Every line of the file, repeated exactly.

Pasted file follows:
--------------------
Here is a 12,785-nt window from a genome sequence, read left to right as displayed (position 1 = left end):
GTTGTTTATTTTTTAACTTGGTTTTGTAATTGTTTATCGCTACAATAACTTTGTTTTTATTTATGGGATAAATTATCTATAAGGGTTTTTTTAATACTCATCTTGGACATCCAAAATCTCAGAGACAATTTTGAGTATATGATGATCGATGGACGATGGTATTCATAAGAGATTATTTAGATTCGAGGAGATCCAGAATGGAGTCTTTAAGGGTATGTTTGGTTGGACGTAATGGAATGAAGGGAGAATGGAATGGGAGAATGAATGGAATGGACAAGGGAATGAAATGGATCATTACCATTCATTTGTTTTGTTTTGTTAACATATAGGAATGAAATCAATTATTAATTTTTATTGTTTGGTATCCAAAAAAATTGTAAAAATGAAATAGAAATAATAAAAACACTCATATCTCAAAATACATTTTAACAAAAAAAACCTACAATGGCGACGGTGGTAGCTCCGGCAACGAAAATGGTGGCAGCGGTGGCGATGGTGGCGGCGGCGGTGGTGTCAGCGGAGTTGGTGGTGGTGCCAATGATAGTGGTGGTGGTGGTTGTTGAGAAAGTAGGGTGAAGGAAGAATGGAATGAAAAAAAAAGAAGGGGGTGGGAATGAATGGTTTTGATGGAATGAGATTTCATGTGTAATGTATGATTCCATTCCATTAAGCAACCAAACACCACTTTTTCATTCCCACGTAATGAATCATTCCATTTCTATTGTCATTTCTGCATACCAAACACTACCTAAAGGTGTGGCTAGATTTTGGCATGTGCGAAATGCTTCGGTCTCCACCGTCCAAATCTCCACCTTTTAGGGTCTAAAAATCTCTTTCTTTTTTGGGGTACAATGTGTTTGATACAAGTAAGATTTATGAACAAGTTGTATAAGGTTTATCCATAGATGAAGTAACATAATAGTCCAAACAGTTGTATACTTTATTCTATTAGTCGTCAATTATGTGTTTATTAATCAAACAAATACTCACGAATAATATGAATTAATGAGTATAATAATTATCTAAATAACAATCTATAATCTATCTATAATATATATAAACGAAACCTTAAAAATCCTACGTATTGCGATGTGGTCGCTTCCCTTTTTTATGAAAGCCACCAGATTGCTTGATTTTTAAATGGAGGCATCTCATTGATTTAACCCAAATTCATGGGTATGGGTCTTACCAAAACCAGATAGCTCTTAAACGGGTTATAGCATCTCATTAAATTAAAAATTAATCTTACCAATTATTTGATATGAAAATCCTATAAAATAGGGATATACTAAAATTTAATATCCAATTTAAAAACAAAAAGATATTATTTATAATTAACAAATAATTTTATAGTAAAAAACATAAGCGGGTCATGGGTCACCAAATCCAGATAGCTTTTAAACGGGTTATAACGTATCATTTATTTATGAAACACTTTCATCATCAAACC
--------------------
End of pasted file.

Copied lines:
Here is a 12,785-nt window from a genome sequence, read left to right as displayed (position 1 = left end):
GTTGTTTATTTTTTAACTTGGTTTTGTAATTGTTTATCGCTACAATAACTTTGTTTTTATTTATGGGATAAATTATCTATAAGGGTTTTTTTAATACTCATCTTGGACATCCAAAATCTCAGAGACAATTTTGAGTATATGATGATCGATGGACGATGGTATTCATAAGAGATTATTTAGATTCGAGGAGATCCAGAATGGAGTCTTTAAGGGTATGTTTGGTTGGACGTAATGGAATGAAGGGAGAATGGAATGGGAGAATGAATGGAATGGACAAGGGAATGAAATGGATCATTACCATTCATTTGTTTTGTTTTGTTAACATATAGGAATGAAATCAATTATTAATTTTTATTGTTTGGTATCCAAAAAAATTGTAAAAATGAAATAGAAATAATAAAAACACTCATATCTCAAAATACATTTTAACAAAAAAAACCTACAATGGCGACGGTGGTAGCTCCGGCAACGAAAATGGTGGCAGCGGTGGCGATGGTGGCGGCGGCGGTGGTGTCAGCGGAGTTGGTGGTGGTGCCAATGATAGTGGTGGTGGTGGTTGTTGAGAAAGTAGGGTGAAGGAAGAATGGAATGAAAAAAAAAGAAGGGGGTGGGAATGAATGGTTTTGATGGAATGAGATTTCATGTGTAATGTATGATTCCATTCCATTAAGCAACCAAACACCACTTTTTCATTCCCACGTAATGAATCATTCCATTTCTATTGTCATTTCTGCATACCAAACACTACCTAAAGGTGTGGCTAGATTTTGGCATGTGCGAAATGCTTCGGTCTCCACCGTCCAAATCTCCACCTTTTAGGGTCTAAAAATCTCTTTCTTTTTTGGGGTACAATGTGTTTGATACAAGTAAGATTTATGAACAAGTTGTATAAGGTTTATCCATAGATGAAGTAACATAATAGTCCAAACAGTTGTATACTTTATTCTATTAGTCGTCAATTATGTGTTTATTAATCAAACAAATACTCACGAATAATATGAATTAATGAGTATAATAATTATCTAAATAACAATCTATAATCTATCTATAATATATATAAACGAAACCTTAAAAATCCTACGTATTGCGATGTGGTCGCTTCCCTTTTTTATGAAAGCCACCAGATTGCTTGATTTTTAAATGGAGGCATCTCATTGATTTAACCCAAATTCATGGGTATGGGTCTTACCAAAACCAGATAGCTCTTAAACGGGTTATAGCATCTCATTAAATTAAAAATTAATCTTACCAATTATTTGATATGAAAATCCTATAAAATAGGGATATACTAAAATTTAATATCCAATTTAAAAACAAAAAGATATTATTTATAATTAACAAATAATTTTATAGTAAAAAACATAAGCGGGTCATGGGTCACCAAATCCAGATAGCTTTTAAACGGGTTATAACGTATCATTTATTTATGAAACACTTTCATCATCAAACC